10 Tips for Getting the Perfect Frozen Yogurt Consistency

The trickiest part of the frozen yogurt and soft serve industries is often finding the perfect consistency of yogurt to serve. Customer tastes can be subjective; some prefer their yogurt to be thick and creamy, whereas others prefer a light and fluffy product. Either way, the way you run your machines can go a long way to helping you hit the sweet spot of frozen yogurt consistency. Here are 10 tips for producing the perfect frozen yogurt consistency for your frozen yogurt shop, which continues the conversation from thefrozenyogurtreview.com.

Source: cltampa.com

Source: cltampa.com

1. Rotate Flavors

To prevent one machine from getting more wear and producing a lower quality product as a result be sure to rotate the popular flavors amongst the different machines on a regular basis.

  • Why: Keeping a popular flavor in the same machine will ensure that machine needs maintenance before the others.
  • How: Be sure to also rotate the machines to reflect the changes in order to avoid customer confusion.

 

2. Cycling Old and New Product 

Keeping yogurt in the freezing cylinder for an extended period of time without it being drawn out can substantially lower the quality of your product.

  • Why: Generally speaking if the product is not cycling it is getting worse. Keep the yogurt cycling and periodically taste the yogurt in your machines to ensure it’s cycling properly and make adjustments as necessary.
  • How: For example if the yogurt is icy remove some until it gets lighter and creamier. At night be sure to flip your air tubes and in the morning release the yogurt from the freezing cylinder and cycle in new yogurt from the hoppers. You will see an immediate difference.

 

3. Prevent Yogurt Break Down

  • Why: Removing the foam that builds up at the top of the hoppers and stirring your yogurt frequently will prevent break down.
  • How: You should do this first thing every day before opening and then again once an hour throughout the day. After all the best way to keep your frozen yogurt at an ideal consistency is by maintaining it.

 

4. Clean the Feeding Tubes 

Often times, especially with the machines housing the most popular flavors, the feeding tubes can become clogged.

  • Why: This stops the yogurt from getting from the hoppers to the freezing cylinders which causes the yogurt to become icy and or prevents it from dispersing.
  • How: Clean your machine’s feeding tubes at various intervals throughout the day with a small brush to clear the hole and ensure that the yogurt has a clear path to travel.

 

5. Manage Overrun/Amount of Air Added 

  • Why: As a rule of thumb with frozen yogurt a high overrun is not beneficial because it means the yogurt will not weigh as much since the overrun is usually air volume. Despite this some overrun is a good thing and is often times essential because it is overrun that causes the yogurt to have a creamy taste and even makes it fluffier.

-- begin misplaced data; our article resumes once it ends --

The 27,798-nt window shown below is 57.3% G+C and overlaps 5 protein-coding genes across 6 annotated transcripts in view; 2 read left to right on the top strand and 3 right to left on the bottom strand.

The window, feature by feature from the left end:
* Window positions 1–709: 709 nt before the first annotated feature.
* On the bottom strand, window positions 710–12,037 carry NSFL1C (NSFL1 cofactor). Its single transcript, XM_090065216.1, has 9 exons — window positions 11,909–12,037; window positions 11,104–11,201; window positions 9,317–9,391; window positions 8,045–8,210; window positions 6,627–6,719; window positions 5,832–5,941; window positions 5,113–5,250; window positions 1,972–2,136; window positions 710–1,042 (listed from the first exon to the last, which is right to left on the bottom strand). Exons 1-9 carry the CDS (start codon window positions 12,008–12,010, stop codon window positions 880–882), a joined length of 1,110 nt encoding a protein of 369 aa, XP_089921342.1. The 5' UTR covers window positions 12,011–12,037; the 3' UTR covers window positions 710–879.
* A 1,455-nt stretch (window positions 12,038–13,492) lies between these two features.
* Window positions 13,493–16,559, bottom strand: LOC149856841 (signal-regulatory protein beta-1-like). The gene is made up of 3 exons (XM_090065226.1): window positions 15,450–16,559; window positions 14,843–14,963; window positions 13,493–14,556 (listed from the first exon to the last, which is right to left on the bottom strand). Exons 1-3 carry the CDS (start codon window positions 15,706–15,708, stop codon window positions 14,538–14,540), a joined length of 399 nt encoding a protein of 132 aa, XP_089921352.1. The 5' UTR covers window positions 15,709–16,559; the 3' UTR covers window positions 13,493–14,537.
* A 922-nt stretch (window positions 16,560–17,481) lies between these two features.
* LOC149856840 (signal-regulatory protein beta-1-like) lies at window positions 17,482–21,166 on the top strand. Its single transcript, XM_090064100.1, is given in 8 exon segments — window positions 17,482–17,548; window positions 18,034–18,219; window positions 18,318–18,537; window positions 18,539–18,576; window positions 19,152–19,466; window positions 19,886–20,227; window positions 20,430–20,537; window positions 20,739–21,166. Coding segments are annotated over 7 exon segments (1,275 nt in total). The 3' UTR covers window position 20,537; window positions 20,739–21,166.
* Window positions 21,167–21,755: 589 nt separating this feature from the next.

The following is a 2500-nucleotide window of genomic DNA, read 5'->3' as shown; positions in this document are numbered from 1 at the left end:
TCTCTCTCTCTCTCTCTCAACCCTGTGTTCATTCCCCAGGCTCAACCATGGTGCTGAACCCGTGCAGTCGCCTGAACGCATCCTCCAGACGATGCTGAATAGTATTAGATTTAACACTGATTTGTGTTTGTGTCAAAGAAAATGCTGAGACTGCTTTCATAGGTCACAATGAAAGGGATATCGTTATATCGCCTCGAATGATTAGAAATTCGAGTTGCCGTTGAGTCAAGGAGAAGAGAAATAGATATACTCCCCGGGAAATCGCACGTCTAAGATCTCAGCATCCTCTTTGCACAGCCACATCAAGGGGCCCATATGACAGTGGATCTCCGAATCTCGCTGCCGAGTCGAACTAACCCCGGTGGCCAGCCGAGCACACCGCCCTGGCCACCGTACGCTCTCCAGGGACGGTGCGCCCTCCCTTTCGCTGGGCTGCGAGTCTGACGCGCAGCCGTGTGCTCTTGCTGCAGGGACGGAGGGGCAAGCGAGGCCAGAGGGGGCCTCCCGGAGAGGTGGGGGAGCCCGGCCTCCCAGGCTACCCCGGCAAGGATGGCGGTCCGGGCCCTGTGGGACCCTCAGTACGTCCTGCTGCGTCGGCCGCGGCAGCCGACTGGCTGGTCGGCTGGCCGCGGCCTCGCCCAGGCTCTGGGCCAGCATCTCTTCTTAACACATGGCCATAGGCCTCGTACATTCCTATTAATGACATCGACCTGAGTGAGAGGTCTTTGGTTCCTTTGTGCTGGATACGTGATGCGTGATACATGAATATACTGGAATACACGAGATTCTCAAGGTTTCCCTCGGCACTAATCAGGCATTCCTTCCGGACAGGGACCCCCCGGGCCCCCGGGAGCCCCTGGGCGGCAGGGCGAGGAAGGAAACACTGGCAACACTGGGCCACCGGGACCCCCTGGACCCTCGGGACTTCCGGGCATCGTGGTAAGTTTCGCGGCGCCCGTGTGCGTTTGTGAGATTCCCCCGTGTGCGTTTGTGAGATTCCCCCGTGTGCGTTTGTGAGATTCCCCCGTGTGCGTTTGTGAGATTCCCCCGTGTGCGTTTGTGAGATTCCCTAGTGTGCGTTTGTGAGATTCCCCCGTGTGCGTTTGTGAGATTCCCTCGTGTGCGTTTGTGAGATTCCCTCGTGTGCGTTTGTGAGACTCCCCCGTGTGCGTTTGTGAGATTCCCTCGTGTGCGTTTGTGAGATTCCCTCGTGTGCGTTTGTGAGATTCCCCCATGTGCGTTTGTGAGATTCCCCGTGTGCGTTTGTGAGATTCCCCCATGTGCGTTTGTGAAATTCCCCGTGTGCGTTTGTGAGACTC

• How: Ideally your machines will be allowing about 10-20% overrun which is achieved through the air tubes on the machine. Maintaining the air tubes is essential to achieving the ideal amount of of overrun and perfecting your yogurt’s consistency.

 

6. Manage Your Flow Rate 

  • Why: If the yogurt is dispersing from the machine either too fast or too slowly this will keep the yogurt from reaching the ideal consistency in the customer’s cup.
  • How: The dispenser speed depends on the screw on the lower portion of the handle. If you unscrew the nut to the point that you can no longer feel the screw through it on the other end the yogurt will dispense faster and vice versa.

 

7. Check the Viscosity or Harness Setting 

  • Why: The amount of cooling your machine achieves can be changed through the use of a viscosity or hardness level control.
  • How: With some machines, particularly older ones, the panels must be removed or a specialty technician will have to change this setting, but with some machines the controls are right on the face plate. The type of yogurt you’re using will determine where your setting should be. For example a tart yogurt will freeze faster than a chocolate cheesecake therefore it should reside on a lower level.

 

8. Lubricate Wearable Machine Parts 

  • Why: A lack of lubrication can cause leaks in your machine as well as parts not working as they were intended.
  • How: For example the shaft seal requires food grade lubricant along the surface before placing the beater in the freezing cylinder, the o-rings on the three draw valves should also be lubricated before being placed in the dispenser.

 

9. Cleaning and Replacing Wearable Parts 

  • Why: Machine cleaning is vital not only for sanitary and cleanliness purposes, but it can also affect the inner workings of the machine and the way it makes yogurt.
  • How: For example beaters can actually make the yogurt icy if they are worn down, to the point that that the yogurt will actually freeze and break off once it is large enough for the beater to come into contact with. Clogged air tubes and broken o-rings that cause leaks are other issues that often need to be repaired or replaced.

 

10. Clean the Internal Drip Trays

  • Why: Throughout your machine there are hidden drip trays to catch internal leaks from loose parts and excess product.
  • How: Ideally if everything is running smoothly these should not be filling up, but they should still be checked and cleaned periodically to ensure nothing is leaking and the machine is producing the quality of yogurt you expect. The drip trays are located in different places depending on the model of your machine.

 

Frozen Yogurt Software

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Is Frozen Yogurt the Answer to Convenience Store’s Lack of Healthy Food?